Atorvastatin in patients with primary biliary cirrhosis and incomplete biochemical response to ursodeoxycholic acid


  • Potential conflict of interest: Nothing to report.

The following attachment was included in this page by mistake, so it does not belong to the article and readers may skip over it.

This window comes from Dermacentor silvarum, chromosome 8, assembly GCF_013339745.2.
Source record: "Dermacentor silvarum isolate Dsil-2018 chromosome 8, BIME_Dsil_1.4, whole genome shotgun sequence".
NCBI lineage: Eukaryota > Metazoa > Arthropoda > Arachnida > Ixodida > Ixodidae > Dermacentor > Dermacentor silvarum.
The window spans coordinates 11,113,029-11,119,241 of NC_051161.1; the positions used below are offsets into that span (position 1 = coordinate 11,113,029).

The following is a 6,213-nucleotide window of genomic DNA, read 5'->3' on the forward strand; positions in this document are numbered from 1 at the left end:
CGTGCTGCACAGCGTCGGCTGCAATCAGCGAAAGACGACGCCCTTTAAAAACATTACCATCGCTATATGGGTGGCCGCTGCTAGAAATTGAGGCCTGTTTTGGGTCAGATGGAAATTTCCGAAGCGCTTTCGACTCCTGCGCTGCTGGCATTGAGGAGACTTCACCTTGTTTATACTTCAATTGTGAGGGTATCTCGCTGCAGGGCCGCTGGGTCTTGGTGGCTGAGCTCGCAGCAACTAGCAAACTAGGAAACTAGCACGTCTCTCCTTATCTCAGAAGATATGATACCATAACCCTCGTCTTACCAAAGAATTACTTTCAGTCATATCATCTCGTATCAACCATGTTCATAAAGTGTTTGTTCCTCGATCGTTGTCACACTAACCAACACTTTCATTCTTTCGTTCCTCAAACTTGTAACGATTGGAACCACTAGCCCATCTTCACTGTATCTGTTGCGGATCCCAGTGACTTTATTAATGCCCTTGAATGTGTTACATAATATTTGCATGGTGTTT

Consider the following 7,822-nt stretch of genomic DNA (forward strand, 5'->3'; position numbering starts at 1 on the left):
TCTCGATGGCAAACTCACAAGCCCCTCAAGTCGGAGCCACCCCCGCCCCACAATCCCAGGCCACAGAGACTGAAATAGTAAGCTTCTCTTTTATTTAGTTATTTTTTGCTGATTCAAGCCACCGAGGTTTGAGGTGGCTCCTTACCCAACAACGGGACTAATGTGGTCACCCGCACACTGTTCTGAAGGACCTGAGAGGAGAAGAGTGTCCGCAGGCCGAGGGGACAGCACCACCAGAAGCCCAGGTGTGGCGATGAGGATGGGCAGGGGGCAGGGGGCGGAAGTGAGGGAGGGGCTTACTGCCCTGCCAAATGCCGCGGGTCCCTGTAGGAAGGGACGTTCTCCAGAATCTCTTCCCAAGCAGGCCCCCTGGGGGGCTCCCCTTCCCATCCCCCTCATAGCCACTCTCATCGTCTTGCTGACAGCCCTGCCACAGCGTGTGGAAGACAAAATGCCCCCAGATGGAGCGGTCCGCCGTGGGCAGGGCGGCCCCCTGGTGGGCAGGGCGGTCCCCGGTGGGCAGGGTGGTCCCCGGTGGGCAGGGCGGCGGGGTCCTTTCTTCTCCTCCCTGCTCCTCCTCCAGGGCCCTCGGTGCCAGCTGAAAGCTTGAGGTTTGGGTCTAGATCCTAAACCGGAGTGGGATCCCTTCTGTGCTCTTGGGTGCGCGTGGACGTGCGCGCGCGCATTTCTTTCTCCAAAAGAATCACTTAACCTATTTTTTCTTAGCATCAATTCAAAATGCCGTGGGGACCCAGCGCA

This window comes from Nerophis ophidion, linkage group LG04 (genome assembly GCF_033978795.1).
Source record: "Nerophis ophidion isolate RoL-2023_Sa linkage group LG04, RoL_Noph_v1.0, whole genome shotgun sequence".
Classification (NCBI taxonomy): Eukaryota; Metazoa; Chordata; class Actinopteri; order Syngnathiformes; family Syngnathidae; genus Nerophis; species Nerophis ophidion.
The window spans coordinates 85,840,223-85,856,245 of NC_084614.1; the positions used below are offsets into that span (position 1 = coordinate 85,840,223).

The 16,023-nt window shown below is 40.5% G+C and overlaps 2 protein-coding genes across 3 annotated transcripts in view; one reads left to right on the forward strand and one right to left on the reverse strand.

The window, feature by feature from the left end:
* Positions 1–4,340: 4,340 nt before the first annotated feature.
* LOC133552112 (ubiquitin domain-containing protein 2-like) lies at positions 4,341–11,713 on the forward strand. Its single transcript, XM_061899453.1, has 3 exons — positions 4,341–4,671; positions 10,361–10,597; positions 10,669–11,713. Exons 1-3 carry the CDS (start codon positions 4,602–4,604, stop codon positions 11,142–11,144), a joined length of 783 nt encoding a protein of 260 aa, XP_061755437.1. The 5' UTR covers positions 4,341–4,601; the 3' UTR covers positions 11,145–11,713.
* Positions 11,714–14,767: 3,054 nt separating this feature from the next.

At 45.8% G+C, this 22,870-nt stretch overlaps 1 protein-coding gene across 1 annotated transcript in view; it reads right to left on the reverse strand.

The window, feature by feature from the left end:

Statin therapy may target both hypercholesterolemia and cholestasis in primary biliary cirrhosis (PBC). However, little is known about the efficacy and safety of statins in PBC. The aim of this single-center study was therefore to prospectively examine the effects of atorvastatin on serum markers of cholestasis, aminotransferases, and lipid and bile acid metabolism as well as inflammatory and immunological markers in patients with PBC. Fifteen patients with early-stage PBC and an incomplete biochemical response to ursodeoxycholic acid (UDCA) therapy (defined as alkaline phosphatase 1.5-fold above the upper limit of normal after 1 year) were treated with atorvastatin 10 mg/day, 20 mg/day, and 40 mg/day for 4 weeks, respectively. Serum levels of alkaline phosphatase increased during atorvastatin 20 mg and 40 mg (P < 0.05), whereas leucine aminopeptidase and γ-glutamyltransferase remained unchanged. No statistical differences in overall serum ALT, AST, bilirubin, and IgM levels were observed. However, atorvastatin was discontinued in 1 out of 15 patients because of ALT 2-fold above baseline, and 2 patients showed ALT elevations 3-fold above the upper limit of normal at the end of the atorvastatin treatment period. Serum total cholesterol and low-density lipoprotein cholesterol levels decreased by 35% and 49%, respectively (P < 0.001). Precursors of cholesterol biosynthesis (lanosterol, desmosterol, lathosterol) showed a similar pattern. No changes in serum bile acid levels and composition were observed during treatment. Conclusion: Atorvastatin does not improve cholestasis in PBC patients with an incomplete biochemical response to UDCA but effectively reduces serum cholesterol levels. (HEPATOLOGY 2007.)